The U.S. Soccer Foundation sued the U.S. Soccer Federation on Thursday in the U.S. District Court for the District of Columbia after the latter demanded the independent charitable organization abandon its name and logos.

By Grant Wahl
December 06, 2018

The U.S. Soccer Foundation, an independent charitable organization that has invested $125 million over the last 25 years to provide access to soccer, largely in minority and low-income communities, sued the U.S. Soccer Federation on Thursday in the U.S. District Court for the District of Columbia.

Ed Foster-Simeon, the president and CEO of the U.S. Soccer Foundation, told SI.com he was stunned in August when U.S. Soccer requested a meeting in which it said it was ending the relationship between the two organizations—the federation president has always sat on the foundation’s board—and demanded that the foundation abandon the name “U.S. Soccer Foundation” and its logos.

In the lawsuit, the foundation said it is seeking a declaratory judgment that the foundation owns the name “U.S. Soccer Foundation” and related trademarks.

“We were surprised and shocked,” Foster-Simeon said of U.S. Soccer’s actions. “We have spent $125 million over 25 years building up the equity around the U.S. Soccer Foundation and the work that we’re doing. This is a threat to our organization and our ability to continue the work we’re doing. But more importantly, this threatens our ability to reach kids in low-income communities that we have taken the forefront in in trying to create access and opportunities and quality programming for those kids.

“Not just the elite athletes. Not just those kids who come from households that can afford the pay-to-play model. We’re talking 90% of the kids that we’re reaching are on free and reduced school lunch, which is a key indicator of poverty. This effort to strip us of the name ‘U.S. Soccer Foundation’ and all the work that we’ve built into becoming a leader in this space and in effect telling us to start over, it’s just unreasonable.”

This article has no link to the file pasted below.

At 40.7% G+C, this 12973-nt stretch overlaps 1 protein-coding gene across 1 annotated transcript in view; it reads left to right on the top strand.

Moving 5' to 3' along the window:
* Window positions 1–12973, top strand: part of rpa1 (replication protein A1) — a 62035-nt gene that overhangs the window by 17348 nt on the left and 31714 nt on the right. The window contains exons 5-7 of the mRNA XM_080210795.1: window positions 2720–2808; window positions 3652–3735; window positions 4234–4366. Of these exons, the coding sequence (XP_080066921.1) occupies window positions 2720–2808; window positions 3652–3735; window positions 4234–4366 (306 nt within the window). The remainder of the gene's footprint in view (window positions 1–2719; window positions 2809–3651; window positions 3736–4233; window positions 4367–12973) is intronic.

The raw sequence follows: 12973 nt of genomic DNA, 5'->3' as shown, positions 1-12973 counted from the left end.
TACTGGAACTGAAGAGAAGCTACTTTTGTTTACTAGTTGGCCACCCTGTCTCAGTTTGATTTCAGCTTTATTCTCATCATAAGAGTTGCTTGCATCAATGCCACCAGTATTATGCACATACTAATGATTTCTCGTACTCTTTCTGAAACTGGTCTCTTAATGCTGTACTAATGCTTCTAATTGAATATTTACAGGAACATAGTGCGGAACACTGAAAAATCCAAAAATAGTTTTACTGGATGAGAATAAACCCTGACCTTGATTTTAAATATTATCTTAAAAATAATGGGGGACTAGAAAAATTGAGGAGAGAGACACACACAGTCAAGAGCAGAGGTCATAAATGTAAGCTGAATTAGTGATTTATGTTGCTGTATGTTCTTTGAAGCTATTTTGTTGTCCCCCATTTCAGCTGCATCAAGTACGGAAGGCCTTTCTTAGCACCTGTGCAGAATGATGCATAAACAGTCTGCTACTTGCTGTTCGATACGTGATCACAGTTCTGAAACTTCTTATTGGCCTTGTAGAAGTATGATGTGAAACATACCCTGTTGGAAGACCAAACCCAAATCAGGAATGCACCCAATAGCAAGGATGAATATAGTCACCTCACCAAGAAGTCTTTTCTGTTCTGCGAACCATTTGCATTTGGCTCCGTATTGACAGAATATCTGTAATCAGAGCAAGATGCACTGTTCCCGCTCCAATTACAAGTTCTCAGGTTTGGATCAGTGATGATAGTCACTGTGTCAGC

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The U.S. Soccer Foundation was formed with $50 million of the profits from the 1994 World Cup, which was hosted in the United States and is still the highest-attended World Cup of all time. While U.S. Soccer’s mission is to serve its member groups and produce the best national teams possible, the mission of the U.S. Soccer Foundation has been to provide access to soccer around the country to kids, not just potentially elite players. The foundation has supported programs and built fields in all 50 states and Washington, D.C., and distributed more than one million pieces of soccer gear and equipment to children in need. (Full disclosure: I have participated in foundation fundraising events over the years.)

Foster-Simeon said the foundation asked U.S. Soccer verbally whether it intended to use the name U.S. Soccer Foundation for itself, but U.S. Soccer did not respond. But the foundation was direct in its complaint, saying: “The USSF has threatened to hijack the Foundation’s trademarks for its own use—likely an effort to capitalize on lucrative business opportunities when the United States hosts the World Cup in 2026.”

U.S. Soccer was contacted by SI.com after the lawsuit was filed on Thursday. The federation’s response will be added here as soon as it is received.

Foster-Simeon said he was particularly struck that U.S. Soccer took such an aggressive stance against the U.S. Soccer Foundation soon after including the foundation and its programs in the Legacy section of the successful bid (with Canada and Mexico) to host World Cup 2026.

“It’s almost like a bait-and-switch,” said Foster-Simeon, who was on the board of the bid committee. “Like we were great for them leading up to the bid, but then within weeks of receiving the bid it’s like, ‘Oh, we want to divorce from you and want you to change your name.’

“At the end of the day, we’ve been told they want to raise $100 million for a national training center, so this may be about money and dollars. But we’re about making a difference for kids in low-income communities, because the pay-to-play model and the increased expense of participation blocks them out. Around the world this is the most egalitarian sport there is. But right now the picture of the game in this country is largely a middle-class, upper-middle-class and suburban sport. And we’re working incredibly hard to change that and are having success. It would be another matter if we weren’t having success, but we’re bringing kids in, we’re creating access and opportunities, and we’re growing at a rapid rate in terms of the number of kids that we’re reaching every year.”

The U.S. Soccer Foundation served 70,000 kids last year, Foster-Simeon said, and expects to reach 100,000 by the end of this school year.

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